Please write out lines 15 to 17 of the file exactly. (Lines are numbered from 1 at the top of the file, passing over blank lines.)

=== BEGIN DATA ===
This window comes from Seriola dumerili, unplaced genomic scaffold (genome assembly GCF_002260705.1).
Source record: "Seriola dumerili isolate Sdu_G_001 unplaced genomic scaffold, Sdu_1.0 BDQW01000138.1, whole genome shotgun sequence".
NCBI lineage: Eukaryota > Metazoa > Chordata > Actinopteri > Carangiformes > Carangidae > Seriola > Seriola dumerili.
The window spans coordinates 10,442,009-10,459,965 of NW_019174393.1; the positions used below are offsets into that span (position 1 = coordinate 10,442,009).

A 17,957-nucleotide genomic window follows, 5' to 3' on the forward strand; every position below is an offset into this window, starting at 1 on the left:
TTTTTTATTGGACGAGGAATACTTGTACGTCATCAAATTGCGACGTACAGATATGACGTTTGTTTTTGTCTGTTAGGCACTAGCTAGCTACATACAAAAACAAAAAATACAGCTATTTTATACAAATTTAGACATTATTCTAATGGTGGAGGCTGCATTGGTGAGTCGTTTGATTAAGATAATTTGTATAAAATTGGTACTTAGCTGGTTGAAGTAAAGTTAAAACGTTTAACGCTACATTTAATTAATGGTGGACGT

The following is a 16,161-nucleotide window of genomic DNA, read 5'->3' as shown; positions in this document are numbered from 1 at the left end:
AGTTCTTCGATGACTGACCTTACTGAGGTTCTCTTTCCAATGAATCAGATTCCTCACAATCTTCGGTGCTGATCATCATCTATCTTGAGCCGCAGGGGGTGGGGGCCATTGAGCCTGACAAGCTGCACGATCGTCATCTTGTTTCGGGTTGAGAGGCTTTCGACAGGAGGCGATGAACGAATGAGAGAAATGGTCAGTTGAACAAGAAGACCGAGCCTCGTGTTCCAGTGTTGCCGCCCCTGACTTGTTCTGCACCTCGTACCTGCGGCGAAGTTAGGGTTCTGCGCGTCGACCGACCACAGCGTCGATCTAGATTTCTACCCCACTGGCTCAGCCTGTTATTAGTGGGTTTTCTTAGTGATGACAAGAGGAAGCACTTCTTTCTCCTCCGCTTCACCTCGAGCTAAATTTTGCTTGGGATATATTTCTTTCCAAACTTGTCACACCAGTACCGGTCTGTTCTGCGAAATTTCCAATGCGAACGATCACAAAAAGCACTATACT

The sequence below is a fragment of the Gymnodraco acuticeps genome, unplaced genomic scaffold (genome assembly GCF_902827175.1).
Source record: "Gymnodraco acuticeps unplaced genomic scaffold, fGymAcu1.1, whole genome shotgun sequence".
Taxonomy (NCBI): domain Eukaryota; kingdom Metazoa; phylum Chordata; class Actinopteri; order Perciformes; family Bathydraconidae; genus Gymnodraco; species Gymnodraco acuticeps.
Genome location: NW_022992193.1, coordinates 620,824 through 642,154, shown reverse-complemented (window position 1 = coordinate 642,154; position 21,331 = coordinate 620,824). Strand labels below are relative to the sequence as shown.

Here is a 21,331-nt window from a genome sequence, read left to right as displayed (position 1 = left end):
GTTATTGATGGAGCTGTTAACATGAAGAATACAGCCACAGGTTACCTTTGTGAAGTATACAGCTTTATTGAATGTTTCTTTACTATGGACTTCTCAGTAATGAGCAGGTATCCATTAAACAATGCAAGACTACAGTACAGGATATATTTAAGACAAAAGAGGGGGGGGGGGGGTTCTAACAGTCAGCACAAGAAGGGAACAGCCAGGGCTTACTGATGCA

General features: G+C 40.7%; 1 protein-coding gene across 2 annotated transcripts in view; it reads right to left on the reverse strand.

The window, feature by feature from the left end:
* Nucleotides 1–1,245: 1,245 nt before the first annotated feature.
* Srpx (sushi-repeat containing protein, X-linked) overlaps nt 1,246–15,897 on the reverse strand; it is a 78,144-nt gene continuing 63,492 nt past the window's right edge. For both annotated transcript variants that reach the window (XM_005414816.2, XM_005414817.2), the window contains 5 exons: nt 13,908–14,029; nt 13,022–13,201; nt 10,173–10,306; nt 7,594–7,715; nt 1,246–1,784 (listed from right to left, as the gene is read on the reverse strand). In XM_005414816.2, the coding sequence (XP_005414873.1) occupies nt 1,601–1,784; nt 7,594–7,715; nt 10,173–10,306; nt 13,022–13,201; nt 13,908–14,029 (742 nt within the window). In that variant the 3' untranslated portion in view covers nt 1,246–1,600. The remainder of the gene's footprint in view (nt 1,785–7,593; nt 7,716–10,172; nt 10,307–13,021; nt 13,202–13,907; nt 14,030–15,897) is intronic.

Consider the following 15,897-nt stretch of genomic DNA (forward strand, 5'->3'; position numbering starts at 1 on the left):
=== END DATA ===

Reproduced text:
General features: G+C 40.7%; 1 protein-coding gene across 2 annotated transcripts in view; it reads right to left on the reverse strand.

The window, feature by feature from the left end:
* Nucleotides 1–1,245: 1,245 nt before the first annotated feature.